It is rare to be given a quest by people from a foreign country. In the case of Carol Conzelman, that is what happened.
Conzelman completed her ethnographic research in Bolivia in the late 1990s. She spent nearly two years immersed in the culture and local community, learning about their day-to-day lives and experiences. While attending a meeting for women leaders in rural communities, a group of women approached her and made her an alluring inquiry.
“Would you please go back and tell people in your country the truth?” those women said. It became her mandate.
Conzelman is a senior instructor in the Global Studies Residential Academic Program. She teaches at the University of Colorado Boulder, where she earned her Ph.D. in cultural anthropology. Conzelman is an advocate for educating people about the war on drugs and ethical anthropology. She bases her teachings on her fieldwork in Bolivia for 20 months.
Her dissertation, “Fieldwork in Coca Country: Investigating Democracy and Development in the Bolivian Andes” was published by Waveland Press in 2006. Conzelman currently lives in Boulder, Colorado with her 12-year-old daughter. She is the faculty advisor for CU’s psychedelic club and is heavily involved in the yearly Cannabis and Psychedelic symposium hosted by CU.
“Anthropology for me was a way to synthesize different areas of interest that I have,” Conzelman said.
Originally a pre-med major, Conzelman quickly learned that just acquiring knowledge was not enough. She had a desire to gain a better understanding of society and why inequalities exist.
“I wanted to teach the courses that I wish I could have taken,” Conzelman said when asked about her motivations.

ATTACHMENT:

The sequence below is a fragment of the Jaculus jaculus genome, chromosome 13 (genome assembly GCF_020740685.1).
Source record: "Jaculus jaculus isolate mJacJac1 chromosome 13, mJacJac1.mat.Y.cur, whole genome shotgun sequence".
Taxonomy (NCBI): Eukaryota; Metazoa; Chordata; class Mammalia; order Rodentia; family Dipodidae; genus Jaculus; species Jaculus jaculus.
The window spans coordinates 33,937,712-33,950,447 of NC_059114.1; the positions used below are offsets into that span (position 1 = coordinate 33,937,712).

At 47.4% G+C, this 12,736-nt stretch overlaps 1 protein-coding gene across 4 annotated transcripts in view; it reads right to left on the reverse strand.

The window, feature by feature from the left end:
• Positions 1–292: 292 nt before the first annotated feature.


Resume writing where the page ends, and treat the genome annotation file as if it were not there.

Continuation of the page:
During her time in Bolivia, Conzelman lived amongst the locals, learning their language, befriending them, attending their meetings and partaking in cultural events. She used what she learned to write her dissertation on Coca.
“I’ve always wanted to make sure that I was not just replicating the colonialist patterns,” Conzelman said.
It was crucial to her that she was not the only one benefiting from her work. One of the most imperative aspects of ethnographic research, according to Conzelman, is using the privileges that one has and giving back. To ensure this, she had a local co-author and had a majority of the research translated into Spanish. Copies were distributed to local libraries and sent back to the village Conzelman had worked in.
Conzelman’s research is in no way meant to influence students to do drugs.
“I want people to know that the war on drugs is more like a war on certain groups of people and the drugs are the pretext,” she said.
Wyatt Metelman-Alvis, a senior at CU Boulder, took three of Conzelman’s classes in 2018 and became her teacher’s assistant in 2019, but to Metelman-Alvis, Conzelman is more than just a professor. After the first class in which Metelman-Alvis was a student of Conzelman’s, the two had a close relationship.
“She was a real mother figure to me,” Metelman-Alvis said.
According to Metelman-Alvis, Conzelman cares about every one of her students. She said that she carries the professor’s teachings with her every day, even though it has been three years since she attended the professor’s classes.
Tina Hayes, a junior at the CU Boulder, took Conzelman’s drug policy class in 2019.
“She convinced me to be more open-minded and engaged as a global citizen,” Hayes said.
Hayes believes that the way Conzelman teaches her classes introduces freshmen to what a college education should be.
Metelman-Avis and Hayes both say that Conzelman has changed their lives and worldviews.
“My work is imperfect,” Conzelman said, “but I try my best.”
Contact CU Independent Guest Writer Emma Greene at email@example.com.